Remember BREXIT? That was the time the United Kingdom left the European Union, thinking they’d be better off on their own. The Economist reports that “most people regret Brexit,” and polls agree.

Polls show that more than 60% of Britons now say it was a mistake to leave the EU. We think that their experience has some lessons for Puerto Rico.

Why the change of heart?

The Economist explains that “many Brexit supporters had no idea what would happen if they actually won.” Puerto Rico is in a similar situation. Statehood is a clear option — the U.S. Constitution is very specific about the rights and responsibilities of states and we already have 50 states as examples. But there is no real plan for independence, since only a tiny fraction of Puerto Rico voters want it and the Independence Party has never been able to elect a governor or a resident commissioner. What sort of government would be in place? What would the economy be based on? Undoubtedly Puerto Rico could survive as an independent nation, but it is not clear what independence would be like.

Sovereign free association is even more uncertain. Many of the supporters talk as though free association would be like the old “enhanced commonwealth” fantasy, but there is no reason to think that would be the case. In Great Britain, the rhetoric of those who fought for Britain to leave the UK focused on the idea of being British and being in charge of what happened in England, not on what would actually happen to the United Kingdom after Brexit.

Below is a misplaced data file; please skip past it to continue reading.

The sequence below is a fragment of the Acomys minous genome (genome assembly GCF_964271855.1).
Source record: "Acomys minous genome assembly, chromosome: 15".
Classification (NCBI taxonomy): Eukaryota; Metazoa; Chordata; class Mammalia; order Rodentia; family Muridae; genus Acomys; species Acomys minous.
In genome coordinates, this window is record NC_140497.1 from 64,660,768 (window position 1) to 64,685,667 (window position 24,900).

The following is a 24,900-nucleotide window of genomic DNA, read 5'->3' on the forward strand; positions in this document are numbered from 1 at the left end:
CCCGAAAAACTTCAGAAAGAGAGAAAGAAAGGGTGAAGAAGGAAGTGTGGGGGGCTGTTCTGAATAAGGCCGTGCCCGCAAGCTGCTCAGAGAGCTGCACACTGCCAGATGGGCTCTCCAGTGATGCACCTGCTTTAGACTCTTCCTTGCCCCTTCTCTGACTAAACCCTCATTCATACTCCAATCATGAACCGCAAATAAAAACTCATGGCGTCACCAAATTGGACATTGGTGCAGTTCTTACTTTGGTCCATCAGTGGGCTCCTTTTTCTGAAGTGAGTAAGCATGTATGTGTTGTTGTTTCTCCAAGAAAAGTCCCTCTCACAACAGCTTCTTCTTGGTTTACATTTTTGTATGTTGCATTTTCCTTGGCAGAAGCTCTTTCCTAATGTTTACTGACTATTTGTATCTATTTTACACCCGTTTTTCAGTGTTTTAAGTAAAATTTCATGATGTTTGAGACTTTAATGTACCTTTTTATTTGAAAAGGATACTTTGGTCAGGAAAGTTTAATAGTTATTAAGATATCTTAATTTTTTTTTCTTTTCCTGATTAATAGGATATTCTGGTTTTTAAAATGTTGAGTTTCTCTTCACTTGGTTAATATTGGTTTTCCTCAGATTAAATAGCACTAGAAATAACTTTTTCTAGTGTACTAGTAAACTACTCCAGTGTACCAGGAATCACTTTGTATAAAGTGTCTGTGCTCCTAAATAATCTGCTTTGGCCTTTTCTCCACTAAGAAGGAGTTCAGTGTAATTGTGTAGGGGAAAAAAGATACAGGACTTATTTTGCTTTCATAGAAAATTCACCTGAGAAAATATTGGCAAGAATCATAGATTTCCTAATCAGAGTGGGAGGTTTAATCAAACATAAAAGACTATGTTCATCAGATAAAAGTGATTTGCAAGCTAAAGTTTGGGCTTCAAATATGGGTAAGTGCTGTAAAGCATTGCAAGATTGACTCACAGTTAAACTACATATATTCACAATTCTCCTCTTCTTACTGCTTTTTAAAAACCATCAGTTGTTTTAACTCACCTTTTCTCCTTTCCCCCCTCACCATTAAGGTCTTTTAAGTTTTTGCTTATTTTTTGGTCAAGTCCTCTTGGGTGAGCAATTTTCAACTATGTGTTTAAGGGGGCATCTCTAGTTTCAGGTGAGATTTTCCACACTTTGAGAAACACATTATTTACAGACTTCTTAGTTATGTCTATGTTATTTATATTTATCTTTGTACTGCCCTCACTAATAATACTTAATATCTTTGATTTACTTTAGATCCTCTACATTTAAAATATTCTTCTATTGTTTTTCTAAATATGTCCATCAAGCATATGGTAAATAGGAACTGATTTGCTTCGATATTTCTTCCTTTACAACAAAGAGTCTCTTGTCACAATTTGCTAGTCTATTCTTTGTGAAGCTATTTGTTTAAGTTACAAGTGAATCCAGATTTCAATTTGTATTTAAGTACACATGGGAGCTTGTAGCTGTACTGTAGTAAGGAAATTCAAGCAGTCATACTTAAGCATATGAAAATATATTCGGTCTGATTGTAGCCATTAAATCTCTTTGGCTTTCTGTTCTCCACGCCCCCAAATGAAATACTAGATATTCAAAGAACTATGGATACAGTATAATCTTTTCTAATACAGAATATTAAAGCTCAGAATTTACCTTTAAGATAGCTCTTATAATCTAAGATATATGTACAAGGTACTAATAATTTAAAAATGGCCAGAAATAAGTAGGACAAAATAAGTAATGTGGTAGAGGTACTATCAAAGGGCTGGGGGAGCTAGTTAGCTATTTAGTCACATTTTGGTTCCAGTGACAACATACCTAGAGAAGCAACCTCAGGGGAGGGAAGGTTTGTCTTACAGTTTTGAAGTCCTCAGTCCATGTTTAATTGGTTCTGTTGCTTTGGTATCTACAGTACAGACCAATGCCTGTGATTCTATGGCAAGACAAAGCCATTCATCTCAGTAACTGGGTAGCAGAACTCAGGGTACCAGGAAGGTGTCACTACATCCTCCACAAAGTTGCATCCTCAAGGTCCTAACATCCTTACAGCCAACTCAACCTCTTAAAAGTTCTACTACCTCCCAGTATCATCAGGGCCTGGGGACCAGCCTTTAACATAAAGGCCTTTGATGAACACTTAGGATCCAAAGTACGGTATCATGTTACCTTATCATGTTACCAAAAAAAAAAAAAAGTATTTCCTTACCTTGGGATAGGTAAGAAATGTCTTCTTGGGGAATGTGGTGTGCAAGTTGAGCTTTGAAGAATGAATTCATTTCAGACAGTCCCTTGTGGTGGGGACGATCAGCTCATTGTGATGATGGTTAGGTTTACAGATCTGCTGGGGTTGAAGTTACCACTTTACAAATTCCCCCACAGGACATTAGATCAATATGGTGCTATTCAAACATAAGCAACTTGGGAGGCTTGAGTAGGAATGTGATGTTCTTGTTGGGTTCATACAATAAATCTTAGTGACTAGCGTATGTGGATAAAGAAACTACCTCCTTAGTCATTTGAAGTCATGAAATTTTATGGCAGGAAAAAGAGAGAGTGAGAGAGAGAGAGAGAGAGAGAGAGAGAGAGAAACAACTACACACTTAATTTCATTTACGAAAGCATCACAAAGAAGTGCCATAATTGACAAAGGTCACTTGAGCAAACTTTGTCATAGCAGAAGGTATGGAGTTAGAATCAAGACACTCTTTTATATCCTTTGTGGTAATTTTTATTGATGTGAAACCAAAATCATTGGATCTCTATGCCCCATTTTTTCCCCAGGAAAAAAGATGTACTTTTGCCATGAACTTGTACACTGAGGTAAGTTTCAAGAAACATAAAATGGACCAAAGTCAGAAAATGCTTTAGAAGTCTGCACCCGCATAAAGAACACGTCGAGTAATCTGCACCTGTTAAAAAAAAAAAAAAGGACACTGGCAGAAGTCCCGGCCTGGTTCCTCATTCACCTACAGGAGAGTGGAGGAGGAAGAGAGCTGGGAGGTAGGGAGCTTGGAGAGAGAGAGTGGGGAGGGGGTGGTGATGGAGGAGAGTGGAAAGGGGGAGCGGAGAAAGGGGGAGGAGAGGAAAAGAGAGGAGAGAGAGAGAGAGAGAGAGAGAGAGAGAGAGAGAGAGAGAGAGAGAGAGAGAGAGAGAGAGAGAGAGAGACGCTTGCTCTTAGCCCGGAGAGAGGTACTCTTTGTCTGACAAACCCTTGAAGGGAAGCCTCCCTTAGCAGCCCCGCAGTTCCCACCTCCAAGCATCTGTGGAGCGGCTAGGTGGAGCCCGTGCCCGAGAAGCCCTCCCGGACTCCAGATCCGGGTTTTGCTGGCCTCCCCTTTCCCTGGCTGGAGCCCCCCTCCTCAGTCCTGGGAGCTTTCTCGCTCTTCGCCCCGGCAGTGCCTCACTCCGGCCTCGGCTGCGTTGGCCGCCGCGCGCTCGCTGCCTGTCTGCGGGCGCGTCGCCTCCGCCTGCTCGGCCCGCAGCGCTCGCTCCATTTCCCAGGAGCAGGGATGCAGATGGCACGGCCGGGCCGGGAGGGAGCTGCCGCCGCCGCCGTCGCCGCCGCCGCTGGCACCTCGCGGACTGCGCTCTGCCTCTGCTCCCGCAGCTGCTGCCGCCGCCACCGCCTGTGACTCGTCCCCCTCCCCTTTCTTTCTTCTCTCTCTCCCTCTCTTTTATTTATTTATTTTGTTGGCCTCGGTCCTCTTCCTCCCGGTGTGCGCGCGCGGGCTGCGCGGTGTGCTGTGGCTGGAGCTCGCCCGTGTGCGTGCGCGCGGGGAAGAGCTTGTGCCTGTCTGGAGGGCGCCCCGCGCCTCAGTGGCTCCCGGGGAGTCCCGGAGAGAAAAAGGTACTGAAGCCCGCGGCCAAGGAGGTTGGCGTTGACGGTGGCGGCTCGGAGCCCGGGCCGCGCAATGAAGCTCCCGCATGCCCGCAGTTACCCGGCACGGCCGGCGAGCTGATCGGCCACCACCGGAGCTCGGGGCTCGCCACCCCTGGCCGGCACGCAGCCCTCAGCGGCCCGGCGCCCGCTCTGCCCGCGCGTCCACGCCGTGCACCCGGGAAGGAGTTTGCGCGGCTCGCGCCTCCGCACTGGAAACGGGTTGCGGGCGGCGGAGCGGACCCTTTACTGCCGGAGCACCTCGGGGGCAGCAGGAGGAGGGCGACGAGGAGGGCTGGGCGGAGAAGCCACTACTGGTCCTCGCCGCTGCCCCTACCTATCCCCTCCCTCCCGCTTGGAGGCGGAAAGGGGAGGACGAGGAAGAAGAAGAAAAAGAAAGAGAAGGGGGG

Brexit Lessons for Puerto Rico

“The ‘sovereignty’ argument is no longer prevalent in the discussion and the reality of the cost of Brexit is starting to bite,” says Euronews.

They quote a British citizen saying,  “The debates that we had six years, seven years ago about all that sovereignty stuff of Britain standing on its own and all that sort of stuff. It’s just come face to face with the fact that there are more important things in life. Can you feed your kids right now? Half of low-income families in the UK are skipping meals to feed their kids. We cannot afford Brexit if we can’t afford food, we can’t afford Brexit.”

Now what?

There is talk in the UK about trying to return to the EU, but it is not certain that the EU would accept a return, and experts agree that — if the UK were accepted back into the EU — it would be on very different terms from what they had before.

Could Puerto Rico try out free association? The definition of “sovereign free association” in the Puerto Rico Status Act makes it clear that a compact of free association can be changed or ended at any time by either side of the treaty. But do supporters realize that Puerto Rico could not then return to territory status? They would be an independent nation, with no claims on the United States.

Texas declared itself an independent nation before choosing to become a star. Mexico didn’t agree — they still considered that they owned Texas and there was a war involved. But the United States agreed to accept Texas as a state. Could Puerto Rico, if she became independent and then regretted it, apply for statehood?

Just like the UK, Puerto Rico would have find it more difficult to return than to remain with the United States. As a territory of the United States, Puerto Rico is in a position of inequality. As a state, the Island would have the full protection of the U.S, Constitution and be on an equal footing with all the other states. It makes more sense to go ahead and work toward statehood now than to try for PREXIT and chance the regrets the UK is experiencing now.



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